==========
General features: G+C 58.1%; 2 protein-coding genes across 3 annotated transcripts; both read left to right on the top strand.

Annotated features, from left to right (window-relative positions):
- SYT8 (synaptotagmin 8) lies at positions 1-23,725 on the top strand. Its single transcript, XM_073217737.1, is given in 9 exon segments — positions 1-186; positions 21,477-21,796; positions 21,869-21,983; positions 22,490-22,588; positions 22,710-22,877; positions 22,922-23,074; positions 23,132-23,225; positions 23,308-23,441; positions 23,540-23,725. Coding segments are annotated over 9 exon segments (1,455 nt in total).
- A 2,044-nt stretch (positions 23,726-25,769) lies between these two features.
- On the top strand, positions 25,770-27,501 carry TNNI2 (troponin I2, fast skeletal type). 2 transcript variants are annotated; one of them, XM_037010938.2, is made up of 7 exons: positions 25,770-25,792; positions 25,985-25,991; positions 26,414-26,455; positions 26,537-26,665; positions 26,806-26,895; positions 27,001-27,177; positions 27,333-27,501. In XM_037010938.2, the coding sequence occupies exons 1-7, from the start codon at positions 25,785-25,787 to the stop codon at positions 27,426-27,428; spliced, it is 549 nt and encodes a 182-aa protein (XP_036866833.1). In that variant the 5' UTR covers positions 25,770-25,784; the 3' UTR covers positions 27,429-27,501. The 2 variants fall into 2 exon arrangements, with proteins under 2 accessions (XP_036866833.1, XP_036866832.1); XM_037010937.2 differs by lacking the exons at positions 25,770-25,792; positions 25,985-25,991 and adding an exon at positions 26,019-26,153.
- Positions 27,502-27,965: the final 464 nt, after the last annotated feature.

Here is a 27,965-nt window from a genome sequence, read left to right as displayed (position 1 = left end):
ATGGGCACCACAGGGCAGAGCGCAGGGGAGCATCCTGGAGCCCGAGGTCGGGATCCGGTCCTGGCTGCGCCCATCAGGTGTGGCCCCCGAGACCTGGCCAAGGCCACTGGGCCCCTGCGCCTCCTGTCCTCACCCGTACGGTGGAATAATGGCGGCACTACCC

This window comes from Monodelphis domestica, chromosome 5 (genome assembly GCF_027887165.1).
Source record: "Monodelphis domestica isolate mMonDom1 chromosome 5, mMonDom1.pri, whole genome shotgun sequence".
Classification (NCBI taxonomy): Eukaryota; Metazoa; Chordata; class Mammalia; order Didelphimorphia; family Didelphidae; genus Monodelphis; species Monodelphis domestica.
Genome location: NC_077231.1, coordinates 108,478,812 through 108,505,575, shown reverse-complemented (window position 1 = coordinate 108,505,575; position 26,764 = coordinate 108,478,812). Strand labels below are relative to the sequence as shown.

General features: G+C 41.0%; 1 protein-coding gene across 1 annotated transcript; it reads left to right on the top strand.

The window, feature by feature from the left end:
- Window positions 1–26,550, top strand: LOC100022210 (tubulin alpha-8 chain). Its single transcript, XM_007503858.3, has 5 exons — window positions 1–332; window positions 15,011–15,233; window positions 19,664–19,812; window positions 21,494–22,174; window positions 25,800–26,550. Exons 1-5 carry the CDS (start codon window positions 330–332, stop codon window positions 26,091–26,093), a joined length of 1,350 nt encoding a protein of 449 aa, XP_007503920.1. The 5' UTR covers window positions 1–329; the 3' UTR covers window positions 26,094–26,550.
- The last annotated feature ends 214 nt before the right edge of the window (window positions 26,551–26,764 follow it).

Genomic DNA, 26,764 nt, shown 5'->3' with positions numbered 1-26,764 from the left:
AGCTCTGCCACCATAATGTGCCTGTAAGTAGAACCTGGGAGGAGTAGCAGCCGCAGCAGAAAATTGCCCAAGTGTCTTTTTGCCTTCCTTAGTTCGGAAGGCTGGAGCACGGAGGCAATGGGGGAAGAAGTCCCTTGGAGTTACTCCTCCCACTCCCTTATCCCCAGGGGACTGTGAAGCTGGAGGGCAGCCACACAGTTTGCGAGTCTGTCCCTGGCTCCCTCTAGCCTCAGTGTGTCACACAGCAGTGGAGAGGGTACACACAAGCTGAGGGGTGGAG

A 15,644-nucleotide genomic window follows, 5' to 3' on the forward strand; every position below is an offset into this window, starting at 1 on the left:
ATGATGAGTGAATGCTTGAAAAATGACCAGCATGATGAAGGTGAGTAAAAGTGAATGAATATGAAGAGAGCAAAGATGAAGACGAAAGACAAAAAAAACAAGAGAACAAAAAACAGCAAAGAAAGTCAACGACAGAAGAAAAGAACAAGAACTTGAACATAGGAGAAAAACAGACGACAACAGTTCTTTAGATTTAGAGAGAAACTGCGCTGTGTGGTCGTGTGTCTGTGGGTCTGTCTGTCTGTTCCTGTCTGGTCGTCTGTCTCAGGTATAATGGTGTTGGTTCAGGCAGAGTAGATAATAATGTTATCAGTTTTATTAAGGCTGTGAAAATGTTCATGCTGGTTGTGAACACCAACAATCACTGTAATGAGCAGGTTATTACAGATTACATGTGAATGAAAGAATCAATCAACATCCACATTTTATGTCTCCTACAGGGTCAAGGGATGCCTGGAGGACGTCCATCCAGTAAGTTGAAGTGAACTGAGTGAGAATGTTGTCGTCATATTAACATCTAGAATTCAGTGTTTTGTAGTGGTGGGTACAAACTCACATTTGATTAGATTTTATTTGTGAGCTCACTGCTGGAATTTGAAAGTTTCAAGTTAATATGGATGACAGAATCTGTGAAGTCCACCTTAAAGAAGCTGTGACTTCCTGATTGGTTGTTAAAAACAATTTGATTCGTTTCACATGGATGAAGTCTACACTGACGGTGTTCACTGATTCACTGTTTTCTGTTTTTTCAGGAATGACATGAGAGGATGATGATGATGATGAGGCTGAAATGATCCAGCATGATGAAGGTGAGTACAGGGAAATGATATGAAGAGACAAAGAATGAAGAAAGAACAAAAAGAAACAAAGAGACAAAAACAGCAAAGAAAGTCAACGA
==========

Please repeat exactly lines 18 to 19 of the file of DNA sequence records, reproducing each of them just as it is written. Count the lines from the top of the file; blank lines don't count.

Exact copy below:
AGCTCTGCCACCATAATGTGCCTGTAAGTAGAACCTGGGAGGAGTAGCAGCCGCAGCAGAAAATTGCCCAAGTGTCTTTTTGCCTTCCTTAGTTCGGAAGGCTGGAGCACGGAGGCAATGGGGGAAGAAGTCCCTTGGAGTTACTCCTCCCACTCCCTTATCCCCAGGGGACTGTGAAGCTGGAGGGCAGCCACACAGTTTGCGAGTCTGTCCCTGGCTCCCTCTAGCCTCAGTGTGTCACACAGCAGTGGAGAGGGTACACACAAGCTGAGGGGTGGAG

A 15,644-nucleotide genomic window follows, 5' to 3' on the forward strand; every position below is an offset into this window, starting at 1 on the left: